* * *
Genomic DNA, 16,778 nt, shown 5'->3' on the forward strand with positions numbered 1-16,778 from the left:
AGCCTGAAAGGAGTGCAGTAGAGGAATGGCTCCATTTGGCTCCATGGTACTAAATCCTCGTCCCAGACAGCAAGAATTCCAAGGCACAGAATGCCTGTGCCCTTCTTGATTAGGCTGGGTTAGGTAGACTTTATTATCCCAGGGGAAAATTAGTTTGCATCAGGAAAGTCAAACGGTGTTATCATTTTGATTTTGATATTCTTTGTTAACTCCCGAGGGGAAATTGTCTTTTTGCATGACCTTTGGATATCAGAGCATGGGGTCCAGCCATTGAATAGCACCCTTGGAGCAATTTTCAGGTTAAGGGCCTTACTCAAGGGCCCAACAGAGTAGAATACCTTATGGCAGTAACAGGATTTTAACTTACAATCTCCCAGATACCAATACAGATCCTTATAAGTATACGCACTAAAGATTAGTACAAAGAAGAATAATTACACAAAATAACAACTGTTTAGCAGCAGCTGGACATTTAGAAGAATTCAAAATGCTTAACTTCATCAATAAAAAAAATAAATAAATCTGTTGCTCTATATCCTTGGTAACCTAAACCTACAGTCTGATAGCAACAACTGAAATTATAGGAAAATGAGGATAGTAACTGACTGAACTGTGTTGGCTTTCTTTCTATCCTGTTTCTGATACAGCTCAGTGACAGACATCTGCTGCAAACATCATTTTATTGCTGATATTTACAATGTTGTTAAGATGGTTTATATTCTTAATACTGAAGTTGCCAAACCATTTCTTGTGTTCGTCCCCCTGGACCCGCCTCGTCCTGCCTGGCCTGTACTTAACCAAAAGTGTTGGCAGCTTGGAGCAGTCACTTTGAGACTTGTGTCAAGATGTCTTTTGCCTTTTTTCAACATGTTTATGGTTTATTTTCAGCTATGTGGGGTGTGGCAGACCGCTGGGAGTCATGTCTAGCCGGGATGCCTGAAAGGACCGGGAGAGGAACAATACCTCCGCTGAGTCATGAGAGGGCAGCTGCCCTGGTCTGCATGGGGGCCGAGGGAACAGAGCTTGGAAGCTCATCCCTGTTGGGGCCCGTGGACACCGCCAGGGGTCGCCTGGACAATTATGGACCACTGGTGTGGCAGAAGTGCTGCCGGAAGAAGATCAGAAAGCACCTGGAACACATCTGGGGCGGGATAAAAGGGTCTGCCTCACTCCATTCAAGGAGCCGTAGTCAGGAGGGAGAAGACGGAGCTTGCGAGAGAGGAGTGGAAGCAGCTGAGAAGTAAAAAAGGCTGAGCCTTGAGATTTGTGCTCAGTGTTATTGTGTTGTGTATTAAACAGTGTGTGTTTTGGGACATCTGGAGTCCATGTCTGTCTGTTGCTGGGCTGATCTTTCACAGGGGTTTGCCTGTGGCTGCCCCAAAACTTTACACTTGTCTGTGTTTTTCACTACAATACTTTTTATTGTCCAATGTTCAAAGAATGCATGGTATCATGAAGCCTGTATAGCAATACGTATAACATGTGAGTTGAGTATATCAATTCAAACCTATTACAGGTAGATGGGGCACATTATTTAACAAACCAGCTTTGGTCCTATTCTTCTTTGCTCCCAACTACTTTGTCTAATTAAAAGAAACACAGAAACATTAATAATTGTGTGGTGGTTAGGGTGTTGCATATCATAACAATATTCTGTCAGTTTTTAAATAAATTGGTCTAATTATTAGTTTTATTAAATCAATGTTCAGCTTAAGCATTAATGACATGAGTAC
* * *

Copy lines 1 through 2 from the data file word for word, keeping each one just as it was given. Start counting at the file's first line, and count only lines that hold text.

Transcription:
Genomic DNA, 16,778 nt, shown 5'->3' on the forward strand with positions numbered 1-16,778 from the left:
AGCCTGAAAGGAGTGCAGTAGAGGAATGGCTCCATTTGGCTCCATGGTACTAAATCCTCGTCCCAGACAGCAAGAATTCCAAGGCACAGAATGCCTGTGCCCTTCTTGATTAGGCTGGGTTAGGTAGACTTTATTATCCCAGGGGAAAATTAGTTTGCATCAGGAAAGTCAAACGGTGTTATCATTTTGATTTTGATATTCTTTGTTAACTCCCGAGGGGAAATTGTCTTTTTGCATGACCTTTGGATATCAGAGCATGGGGTCCAGCCATTGAATAGCACCCTTGGAGCAATTTTCAGGTTAAGGGCCTTACTCAAGGGCCCAACAGAGTAGAATACCTTATGGCAGTAACAGGATTTTAACTTACAATCTCCCAGATACCAATACAGATCCTTATAAGTATACGCACTAAAGATTAGTACAAAGAAGAATAATTACACAAAATAACAACTGTTTAGCAGCAGCTGGACATTTAGAAGAATTCAAAATGCTTAACTTCATCAATAAAAAAAATAAATAAATCTGTTGCTCTATATCCTTGGTAACCTAAACCTACAGTCTGATAGCAACAACTGAAATTATAGGAAAATGAGGATAGTAACTGACTGAACTGTGTTGGCTTTCTTTCTATCCTGTTTCTGATACAGCTCAGTGACAGACATCTGCTGCAAACATCATTTTATTGCTGATATTTACAATGTTGTTAAGATGGTTTATATTCTTAATACTGAAGTTGCCAAACCATTTCTTGTGTTCGTCCCCCTGGACCCGCCTCGTCCTGCCTGGCCTGTACTTAACCAAAAGTGTTGGCAGCTTGGAGCAGTCACTTTGAGACTTGTGTCAAGATGTCTTTTGCCTTTTTTCAACATGTTTATGGTTTATTTTCAGCTATGTGGGGTGTGGCAGACCGCTGGGAGTCATGTCTAGCCGGGATGCCTGAAAGGACCGGGAGAGGAACAATACCTCCGCTGAGTCATGAGAGGGCAGCTGCCCTGGTCTGCATGGGGGCCGAGGGAACAGAGCTTGGAAGCTCATCCCTGTTGGGGCCCGTGGACACCGCCAGGGGTCGCCTGGACAATTATGGACCACTGGTGTGGCAGAAGTGCTGCCGGAAGAAGATCAGAAAGCACCTGGAACACATCTGGGGCGGGATAAAAGGGTCTGCCTCACTCCATTCAAGGAGCCGTAGTCAGGAGGGAGAAGACGGAGCTTGCGAGAGAGGAGTGGAAGCAGCTGAGAAGTAAAAAAGGCTGAGCCTTGAGATTTGTGCTCAGTGTTATTGTGTTGTGTATTAAACAGTGTGTGTTTTGGGACATCTGGAGTCCATGTCTGTCTGTTGCTGGGCTGATCTTTCACAGGGGTTTGCCTGTGGCTGCCCCAAAACTTTACACTTGTCTGTGTTTTTCACTACAATACTTTTTATTGTCCAATGTTCAAAGAATGCATGGTATCATGAAGCCTGTATAGCAATACGTATAACATGTGAGTTGAGTATATCAATTCAAACCTATTACAGGTAGATGGGGCACATTATTTAACAAACCAGCTTTGGTCCTATTCTTCTTTGCTCCCAACTACTTTGTCTAATTAAAAGAAACACAGAAACATTAATAATTGTGTGGTGGTTAGGGTGTTGCATATCATAACAATATTCTGTCAGTTTTTAAATAAATTGGTCTAATTATTAGTTTTATTAAATCAATGTTCAGCTTAAGCATTAATGACATGAGTAC